Why do we keep doing things at work that we know are wrong?
We know we shouldn’t overuse email or have too many meetings; create slides with unreadable bullet points or waste time compiling status reports. We could all make long lists of things we should stop doing that are ineffective or just plain wrong.
So why don’t we change?
One (not-so-great) approach
I used to think that changing how people worked was an education problem. That I just needed to show people how inefficient they were and teach them how to improve things. So our team focused on creating all sorts of materials and tried to reach as many people as we could. Surely, once they saw a better way, people would change.
Over the last 20 years, the US government has tried that “better way” approach, trying to educate us about what to eat. But our consumption of the “bad foods” at the top of the pyramid (like refined sugars) has steadily increased anyway.
And we didn’t fare any better at work. We just created our own equivalent of the food pyramid efforts by focusing on education while inboxes and calendars got fatter and fatter.
Viewing work as a set of habits
The problem isn’t that people at work are stupid. It’s that much of what we do – at work and at home – is un-thinking. Much of what we do is a set of habits.
In Charles Duhigg’s “The Power of Habit”, he cites a study that “found more than 40 percent of the actions people performed each day weren’t actual decisions, but habits.” And he goes on to show how habits “shape our lives far more than we realize – they are so strong, in fact, that they cause our brains to cling to them at the exclusion of all else, including common sense.”
Kahneman’s “Thinking Fast and Slow” provides a neurological explanation for this. Simply put, our brain favors doing things that require less cognitive effort.
“…if there are several ways of achieving the same goal, people will eventually gravitate to the least demanding course of action. In the economy of action, effort is a cost, and the acquisition of skill is driven by the balance of benefits and costs. Laziness is built deep into our nature.”
With repetition, effort decreases over time as the brain changes and the activity becomes easier, more automatic, and eventually becomes a habit. Changing that habit – acquiring a new skill or behavior – requires effort which the brain has a natural aversion to.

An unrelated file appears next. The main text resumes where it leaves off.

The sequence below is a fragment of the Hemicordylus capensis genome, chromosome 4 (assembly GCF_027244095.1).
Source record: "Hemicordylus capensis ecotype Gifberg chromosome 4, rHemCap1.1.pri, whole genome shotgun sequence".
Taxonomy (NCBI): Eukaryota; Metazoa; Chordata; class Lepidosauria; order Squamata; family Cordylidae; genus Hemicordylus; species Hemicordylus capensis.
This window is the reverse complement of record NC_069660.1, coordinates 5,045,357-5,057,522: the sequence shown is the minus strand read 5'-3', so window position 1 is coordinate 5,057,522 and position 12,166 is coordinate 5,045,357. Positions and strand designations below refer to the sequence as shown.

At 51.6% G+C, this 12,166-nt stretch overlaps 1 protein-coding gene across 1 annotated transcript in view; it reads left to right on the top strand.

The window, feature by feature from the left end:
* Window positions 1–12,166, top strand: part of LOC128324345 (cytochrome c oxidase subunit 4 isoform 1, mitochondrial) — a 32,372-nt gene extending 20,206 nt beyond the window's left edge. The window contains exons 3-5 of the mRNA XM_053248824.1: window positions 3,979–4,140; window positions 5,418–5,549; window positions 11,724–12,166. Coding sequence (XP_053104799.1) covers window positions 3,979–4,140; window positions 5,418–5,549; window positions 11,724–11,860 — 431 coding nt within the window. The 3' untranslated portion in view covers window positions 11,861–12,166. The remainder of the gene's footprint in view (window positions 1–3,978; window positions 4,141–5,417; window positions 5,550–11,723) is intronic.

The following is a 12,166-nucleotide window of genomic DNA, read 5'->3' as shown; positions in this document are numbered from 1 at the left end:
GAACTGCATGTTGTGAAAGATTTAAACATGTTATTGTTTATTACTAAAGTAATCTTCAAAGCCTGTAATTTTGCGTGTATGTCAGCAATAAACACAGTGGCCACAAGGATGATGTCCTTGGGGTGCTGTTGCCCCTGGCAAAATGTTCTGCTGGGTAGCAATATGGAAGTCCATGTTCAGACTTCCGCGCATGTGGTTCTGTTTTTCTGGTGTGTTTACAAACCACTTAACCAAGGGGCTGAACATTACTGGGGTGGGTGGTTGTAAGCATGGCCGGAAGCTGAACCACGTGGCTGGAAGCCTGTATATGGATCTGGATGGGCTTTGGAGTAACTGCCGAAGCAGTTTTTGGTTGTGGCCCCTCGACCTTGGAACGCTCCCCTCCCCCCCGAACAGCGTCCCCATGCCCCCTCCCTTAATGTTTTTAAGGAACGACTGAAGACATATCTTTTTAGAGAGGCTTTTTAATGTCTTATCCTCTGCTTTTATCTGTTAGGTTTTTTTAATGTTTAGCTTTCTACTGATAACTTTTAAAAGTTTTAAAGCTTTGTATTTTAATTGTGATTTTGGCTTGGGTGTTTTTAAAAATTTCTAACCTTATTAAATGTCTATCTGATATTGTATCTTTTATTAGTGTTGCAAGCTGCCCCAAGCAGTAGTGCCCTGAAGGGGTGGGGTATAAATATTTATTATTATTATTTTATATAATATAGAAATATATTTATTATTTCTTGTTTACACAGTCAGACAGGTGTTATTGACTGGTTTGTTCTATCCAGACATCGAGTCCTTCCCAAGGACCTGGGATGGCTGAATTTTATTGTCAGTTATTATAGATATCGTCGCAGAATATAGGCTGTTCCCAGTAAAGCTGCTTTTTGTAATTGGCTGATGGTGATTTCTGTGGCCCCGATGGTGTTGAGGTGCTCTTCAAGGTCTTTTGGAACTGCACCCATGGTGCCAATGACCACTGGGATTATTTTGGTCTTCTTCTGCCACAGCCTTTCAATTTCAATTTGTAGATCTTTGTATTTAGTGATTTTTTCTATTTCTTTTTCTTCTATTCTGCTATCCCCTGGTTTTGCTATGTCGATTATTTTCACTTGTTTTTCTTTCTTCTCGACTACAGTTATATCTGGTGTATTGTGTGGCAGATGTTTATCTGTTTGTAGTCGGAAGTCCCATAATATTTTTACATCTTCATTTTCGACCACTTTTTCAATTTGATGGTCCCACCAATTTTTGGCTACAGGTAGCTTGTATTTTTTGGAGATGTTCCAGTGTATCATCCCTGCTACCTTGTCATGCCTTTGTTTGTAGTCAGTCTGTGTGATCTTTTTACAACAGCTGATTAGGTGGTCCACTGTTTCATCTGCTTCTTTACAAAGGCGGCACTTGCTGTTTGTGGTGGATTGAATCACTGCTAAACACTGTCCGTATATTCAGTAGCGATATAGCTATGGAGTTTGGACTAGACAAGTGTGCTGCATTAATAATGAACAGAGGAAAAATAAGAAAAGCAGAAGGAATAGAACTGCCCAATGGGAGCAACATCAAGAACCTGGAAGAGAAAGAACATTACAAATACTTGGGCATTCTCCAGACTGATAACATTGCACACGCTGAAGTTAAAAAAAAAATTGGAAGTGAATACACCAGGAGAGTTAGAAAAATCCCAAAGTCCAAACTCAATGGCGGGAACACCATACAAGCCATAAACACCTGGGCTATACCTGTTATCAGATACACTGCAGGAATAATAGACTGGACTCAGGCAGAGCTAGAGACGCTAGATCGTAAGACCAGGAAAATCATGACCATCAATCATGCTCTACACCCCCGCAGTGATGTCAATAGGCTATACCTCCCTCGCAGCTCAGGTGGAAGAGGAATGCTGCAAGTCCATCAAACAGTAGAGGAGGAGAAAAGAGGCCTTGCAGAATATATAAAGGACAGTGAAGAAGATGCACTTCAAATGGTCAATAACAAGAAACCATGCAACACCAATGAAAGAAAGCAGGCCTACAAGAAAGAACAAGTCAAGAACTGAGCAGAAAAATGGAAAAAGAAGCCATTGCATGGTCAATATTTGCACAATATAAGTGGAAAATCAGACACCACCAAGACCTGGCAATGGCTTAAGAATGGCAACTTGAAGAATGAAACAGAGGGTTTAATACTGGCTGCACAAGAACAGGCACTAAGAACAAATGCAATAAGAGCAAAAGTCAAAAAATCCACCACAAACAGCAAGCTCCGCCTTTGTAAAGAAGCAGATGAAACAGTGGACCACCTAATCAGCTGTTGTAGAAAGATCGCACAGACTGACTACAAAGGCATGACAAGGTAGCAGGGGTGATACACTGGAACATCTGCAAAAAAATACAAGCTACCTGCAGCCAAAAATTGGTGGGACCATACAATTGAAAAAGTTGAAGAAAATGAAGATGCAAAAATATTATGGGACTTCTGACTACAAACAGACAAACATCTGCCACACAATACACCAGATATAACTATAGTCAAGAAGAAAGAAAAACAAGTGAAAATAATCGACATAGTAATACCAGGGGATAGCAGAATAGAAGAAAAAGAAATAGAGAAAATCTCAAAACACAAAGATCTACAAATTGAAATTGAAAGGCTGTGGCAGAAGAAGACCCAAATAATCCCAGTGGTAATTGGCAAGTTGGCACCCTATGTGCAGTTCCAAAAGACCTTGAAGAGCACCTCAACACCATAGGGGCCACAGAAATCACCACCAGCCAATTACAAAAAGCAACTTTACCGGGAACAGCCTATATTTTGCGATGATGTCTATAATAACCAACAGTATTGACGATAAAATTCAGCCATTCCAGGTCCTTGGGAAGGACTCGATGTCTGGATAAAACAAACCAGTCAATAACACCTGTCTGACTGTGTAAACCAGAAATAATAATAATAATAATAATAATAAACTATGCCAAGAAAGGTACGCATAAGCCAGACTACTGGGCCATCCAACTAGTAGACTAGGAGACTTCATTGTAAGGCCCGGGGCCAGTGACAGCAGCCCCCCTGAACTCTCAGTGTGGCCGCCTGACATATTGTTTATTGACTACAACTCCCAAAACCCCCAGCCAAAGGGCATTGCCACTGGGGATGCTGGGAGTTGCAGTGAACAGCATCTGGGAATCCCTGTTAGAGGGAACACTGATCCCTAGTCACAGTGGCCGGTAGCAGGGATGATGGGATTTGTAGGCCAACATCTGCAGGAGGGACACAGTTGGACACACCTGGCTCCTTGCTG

It’s not just smoking and eating that become hard-to-change habits. It’s our use of email and Powerpoint. It’s the way we schedule and run meetings. It’s “the way things are” at work.
The good news is that we’re starting to better understand how habits form and how to change them. Duhigg quotes a developer of habit reversal training: “…once you’re aware of how your habit works, once you recognize the cues and rewards, you’re halfway to changing it…It seems like it should be more complex. The truth is, the brain can be reprogrammed. You just have to be deliberate about it.” It’s certainly not simple, but recently there has been a lot of research and new insights into changing habits.
Now, for example, we know why the food pyramid didn’t change how much people eat and we’ve discovered what will: smaller containers.
In “Switch: How to change things when change is hard”, Chip and Dan Heath open with a story of a popcorn study run by the Cornell University Food and Brand Lab. In the study, moviegoers are given, for free, medium and large buckets of popcorn. Both buckets were too big for individuals to finish and the popcorn was stale (“one moviegoer compared it to styrofoam packing peanuts”) so that people weren’t eating it for pleasure. Yet people with the larger buckets ate 53% more popcorn.
They re-ran many variations of the experiment and each time the results were the same: “People eat more when you give them a bigger container. Period.”
Applying this to your firm
It’s far easier to change the size of a popcorn container than to teach people to think differently about food. And so by viewing work as a set of habits, and applying the recent research, we can open up a whole new set of possibilities for improving what we do every day.
Next week, I’ll write about how changing one particular keystone habit at work just might change everything.